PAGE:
Factor Investing in the Corporate Bond Market

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The paper highlight empirical evidence that the Size, Low-Risk, Value and Momentum factors have economically meaningful and statistically significant risk-adjusted returns in the corporate bond market. Since the factors capture different effects, a combined multi-factor portfolio halves the tracking error compared to the individual factors. The returns are up to three times larger than the market, and cannot be explained by risk or the equivalent equity factors.

What is the best approach to factor investing?

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Factor investing is gaining ground. In a special whitepaper “an introduction to factor investing” Robeco explains what it is and how to set up your investment portfolios accordingly. 

Factor investing is a new, alternative way of strategically allocating to the most attractive segments (factor premiums) of the market. In the case of equity investors, this could be, for instance, the low-volatility segment, the value segment or the momentum segment. 

How to combine factors in the duration model?

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In this note we explain how different factors that predict bond returns are combined in the duration model. The goal is that each factor has a similar impact on the model. We have recently enhanced the way we combine factors.

Surprising results of Lower Volatility Equities in Emerging Markets

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Emerging markets have become increasingly important to equity investors due to their fast growing economies. But what is the relationship between risk and return in these markets? Answer: it is flat or even negative. Empirical results show that the volatility effect - long-term equity returns at distinctly lower downside risk - is significant, robust and distinct.

A Sharper approach to harvesting factor premiums

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There is a shift towards allocating to the factor premiums momentum, value and low volatility. However, since common factor indexes are a suboptimal way to harvest factor premiums, this paper shows the improved results of a more sophisticated approach. Factor strategies developed by Robeco lead to higher returns, while lowering the risks, resulting in higher Sharpe ratios. 

How Smart is 'Smart Beta' Investing?

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Investors increasingly embrace “smart beta” investing, by which we mean passively following an index in which stock weights are not proportional to their market capitalizations, but based on some alternative weighting scheme. Examples include fundamentally-weighted indices and minimum-volatility indices. In this whitepaper we first take a critical look at the pros and cons of smart beta investing in general. After this we successively discuss the most popular types of smart indices that have been introduced in recent years.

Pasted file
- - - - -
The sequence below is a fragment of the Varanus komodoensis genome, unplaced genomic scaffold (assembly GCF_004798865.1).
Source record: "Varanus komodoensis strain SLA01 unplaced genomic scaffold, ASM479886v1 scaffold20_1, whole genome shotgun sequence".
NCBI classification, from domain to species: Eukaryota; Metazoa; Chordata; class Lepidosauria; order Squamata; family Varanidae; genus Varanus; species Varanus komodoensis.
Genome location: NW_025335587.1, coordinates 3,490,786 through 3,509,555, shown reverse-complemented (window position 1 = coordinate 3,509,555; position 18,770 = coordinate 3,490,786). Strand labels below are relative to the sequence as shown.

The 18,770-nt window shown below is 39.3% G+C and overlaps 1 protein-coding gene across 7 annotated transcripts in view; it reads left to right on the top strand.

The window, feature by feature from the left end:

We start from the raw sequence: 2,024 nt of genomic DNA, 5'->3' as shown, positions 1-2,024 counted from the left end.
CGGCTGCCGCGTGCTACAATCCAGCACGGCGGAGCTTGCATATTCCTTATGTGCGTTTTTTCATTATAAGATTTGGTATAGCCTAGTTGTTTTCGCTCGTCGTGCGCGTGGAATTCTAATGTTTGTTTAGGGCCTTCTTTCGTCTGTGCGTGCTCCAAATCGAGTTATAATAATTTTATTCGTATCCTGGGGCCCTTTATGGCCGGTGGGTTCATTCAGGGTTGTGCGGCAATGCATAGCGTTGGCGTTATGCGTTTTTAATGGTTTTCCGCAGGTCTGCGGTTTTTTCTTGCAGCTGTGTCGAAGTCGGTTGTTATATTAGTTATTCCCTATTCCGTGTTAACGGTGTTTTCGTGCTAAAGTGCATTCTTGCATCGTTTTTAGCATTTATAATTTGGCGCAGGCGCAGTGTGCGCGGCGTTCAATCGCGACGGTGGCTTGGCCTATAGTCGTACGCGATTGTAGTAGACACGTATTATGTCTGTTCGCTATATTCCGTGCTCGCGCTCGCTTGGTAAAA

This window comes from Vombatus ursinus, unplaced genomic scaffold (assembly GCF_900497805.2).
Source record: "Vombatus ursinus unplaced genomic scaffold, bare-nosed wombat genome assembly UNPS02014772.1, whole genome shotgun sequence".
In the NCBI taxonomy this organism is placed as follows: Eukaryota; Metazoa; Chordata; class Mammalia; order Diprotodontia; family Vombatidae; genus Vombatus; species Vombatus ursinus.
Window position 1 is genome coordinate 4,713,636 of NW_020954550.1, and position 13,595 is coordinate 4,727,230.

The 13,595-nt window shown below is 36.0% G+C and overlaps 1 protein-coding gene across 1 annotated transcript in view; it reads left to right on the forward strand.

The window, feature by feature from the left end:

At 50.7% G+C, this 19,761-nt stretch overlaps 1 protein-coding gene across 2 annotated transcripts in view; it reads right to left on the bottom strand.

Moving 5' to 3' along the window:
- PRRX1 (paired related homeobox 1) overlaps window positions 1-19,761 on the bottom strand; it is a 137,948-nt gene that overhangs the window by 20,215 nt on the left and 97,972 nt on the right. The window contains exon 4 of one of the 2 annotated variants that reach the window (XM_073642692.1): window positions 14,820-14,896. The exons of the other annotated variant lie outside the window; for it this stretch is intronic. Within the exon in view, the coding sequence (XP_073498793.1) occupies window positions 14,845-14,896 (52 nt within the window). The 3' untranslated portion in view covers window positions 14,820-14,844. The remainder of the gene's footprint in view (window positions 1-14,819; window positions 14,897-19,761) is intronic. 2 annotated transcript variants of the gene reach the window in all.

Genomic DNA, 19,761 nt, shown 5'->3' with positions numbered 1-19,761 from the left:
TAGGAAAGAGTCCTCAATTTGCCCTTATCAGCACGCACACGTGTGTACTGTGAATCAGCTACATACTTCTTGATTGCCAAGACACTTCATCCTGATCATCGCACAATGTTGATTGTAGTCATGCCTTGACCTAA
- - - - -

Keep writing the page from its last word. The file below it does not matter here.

Residual Equity Momentum for Corporate Bonds

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It is well documented that equity momentum has predictive power for corporate bond returns. We show that an equity momentum strategy applied to corporate bonds exhibits significant time-varying exposures to common equity and bond risk factors. The strategy thus bets on the persistence of these factor returns. We are able to improve upon a traditional momentum strategy, by focusing on the firm-specific component of stock returns.

Enhancing a low-volatility strategy is particularly helpful when generic low volatility is expensive

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Frequently the question comes up if low-volatility is ‘expensive’, measured by multiples such as P/E and P/B ratios. The investors asking this are sometimes worried about the expected performance of low-volatility in such an environment. In this note, we address this question using an extended 82-year sample period for the US stock market.

On the nature and predictability of corporate bond returns

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Corporate bond returns consist of two distinct components: an interest rate component, which is default-free and anti-cyclical, and a credit spread component, which is default-risky and pro-cyclical. These components are mutually negatively correlated and their relative importance varies with credit quality. We show that it is of critical importance to take this into account when studying the predictability of corporate bond returns. 


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